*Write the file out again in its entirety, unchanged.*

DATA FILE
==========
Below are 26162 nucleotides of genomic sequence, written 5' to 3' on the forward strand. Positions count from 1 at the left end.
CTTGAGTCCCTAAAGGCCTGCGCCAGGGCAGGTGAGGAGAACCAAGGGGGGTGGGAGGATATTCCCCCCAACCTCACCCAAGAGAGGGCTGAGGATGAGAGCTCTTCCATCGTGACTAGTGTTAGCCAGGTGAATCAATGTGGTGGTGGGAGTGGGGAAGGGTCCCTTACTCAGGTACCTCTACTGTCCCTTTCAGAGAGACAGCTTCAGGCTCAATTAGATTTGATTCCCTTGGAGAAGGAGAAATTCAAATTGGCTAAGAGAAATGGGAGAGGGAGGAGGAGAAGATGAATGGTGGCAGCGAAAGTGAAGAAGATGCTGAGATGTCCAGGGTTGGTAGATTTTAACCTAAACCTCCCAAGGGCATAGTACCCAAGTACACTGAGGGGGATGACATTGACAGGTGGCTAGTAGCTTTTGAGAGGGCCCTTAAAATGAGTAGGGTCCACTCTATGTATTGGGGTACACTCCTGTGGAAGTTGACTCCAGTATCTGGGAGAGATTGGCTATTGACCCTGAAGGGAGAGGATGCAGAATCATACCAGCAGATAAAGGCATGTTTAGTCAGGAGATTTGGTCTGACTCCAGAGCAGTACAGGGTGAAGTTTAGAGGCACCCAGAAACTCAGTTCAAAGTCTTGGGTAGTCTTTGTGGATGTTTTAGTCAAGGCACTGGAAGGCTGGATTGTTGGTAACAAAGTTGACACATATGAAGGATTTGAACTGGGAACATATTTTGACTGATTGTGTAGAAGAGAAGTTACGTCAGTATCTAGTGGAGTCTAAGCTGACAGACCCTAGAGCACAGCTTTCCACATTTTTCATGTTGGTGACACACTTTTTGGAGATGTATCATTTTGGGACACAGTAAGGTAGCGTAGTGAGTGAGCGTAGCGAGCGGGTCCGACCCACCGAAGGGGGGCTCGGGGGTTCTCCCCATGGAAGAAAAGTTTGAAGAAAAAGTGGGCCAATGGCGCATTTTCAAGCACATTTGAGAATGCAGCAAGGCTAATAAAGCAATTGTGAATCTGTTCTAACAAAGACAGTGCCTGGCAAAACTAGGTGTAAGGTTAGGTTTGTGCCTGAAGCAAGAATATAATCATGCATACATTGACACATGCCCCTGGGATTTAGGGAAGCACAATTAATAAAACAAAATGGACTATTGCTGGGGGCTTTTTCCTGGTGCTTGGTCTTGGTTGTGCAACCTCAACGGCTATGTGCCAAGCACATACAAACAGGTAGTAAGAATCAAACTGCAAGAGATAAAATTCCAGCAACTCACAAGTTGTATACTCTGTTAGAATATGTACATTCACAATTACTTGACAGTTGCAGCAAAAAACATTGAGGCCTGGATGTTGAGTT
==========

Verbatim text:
Below are 26162 nucleotides of genomic sequence, written 5' to 3' on the forward strand. Positions count from 1 at the left end.
CTTGAGTCCCTAAAGGCCTGCGCCAGGGCAGGTGAGGAGAACCAAGGGGGGTGGGAGGATATTCCCCCCAACCTCACCCAAGAGAGGGCTGAGGATGAGAGCTCTTCCATCGTGACTAGTGTTAGCCAGGTGAATCAATGTGGTGGTGGGAGTGGGGAAGGGTCCCTTACTCAGGTACCTCTACTGTCCCTTTCAGAGAGACAGCTTCAGGCTCAATTAGATTTGATTCCCTTGGAGAAGGAGAAATTCAAATTGGCTAAGAGAAATGGGAGAGGGAGGAGGAGAAGATGAATGGTGGCAGCGAAAGTGAAGAAGATGCTGAGATGTCCAGGGTTGGTAGATTTTAACCTAAACCTCCCAAGGGCATAGTACCCAAGTACACTGAGGGGGATGACATTGACAGGTGGCTAGTAGCTTTTGAGAGGGCCCTTAAAATGAGTAGGGTCCACTCTATGTATTGGGGTACACTCCTGTGGAAGTTGACTCCAGTATCTGGGAGAGATTGGCTATTGACCCTGAAGGGAGAGGATGCAGAATCATACCAGCAGATAAAGGCATGTTTAGTCAGGAGATTTGGTCTGACTCCAGAGCAGTACAGGGTGAAGTTTAGAGGCACCCAGAAACTCAGTTCAAAGTCTTGGGTAGTCTTTGTGGATGTTTTAGTCAAGGCACTGGAAGGCTGGATTGTTGGTAACAAAGTTGACACATATGAAGGATTTGAACTGGGAACATATTTTGACTGATTGTGTAGAAGAGAAGTTACGTCAGTATCTAGTGGAGTCTAAGCTGACAGACCCTAGAGCACAGCTTTCCACATTTTTCATGTTGGTGACACACTTTTTGGAGATGTATCATTTTGGGACACAGTAAGGTAGCGTAGTGAGTGAGCGTAGCGAGCGGGTCCGACCCACCGAAGGGGGGCTCGGGGGTTCTCCCCATGGAAGAAAAGTTTGAAGAAAAAGTGGGCCAATGGCGCATTTTCAAGCACATTTGAGAATGCAGCAAGGCTAATAAAGCAATTGTGAATCTGTTCTAACAAAGACAGTGCCTGGCAAAACTAGGTGTAAGGTTAGGTTTGTGCCTGAAGCAAGAATATAATCATGCATACATTGACACATGCCCCTGGGATTTAGGGAAGCACAATTAATAAAACAAAATGGACTATTGCTGGGGGCTTTTTCCTGGTGCTTGGTCTTGGTTGTGCAACCTCAACGGCTATGTGCCAAGCACATACAAACAGGTAGTAAGAATCAAACTGCAAGAGATAAAATTCCAGCAACTCACAAGTTGTATACTCTGTTAGAATATGTACATTCACAATTACTTGACAGTTGCAGCAAAAAACATTGAGGCCTGGATGTTGAGTT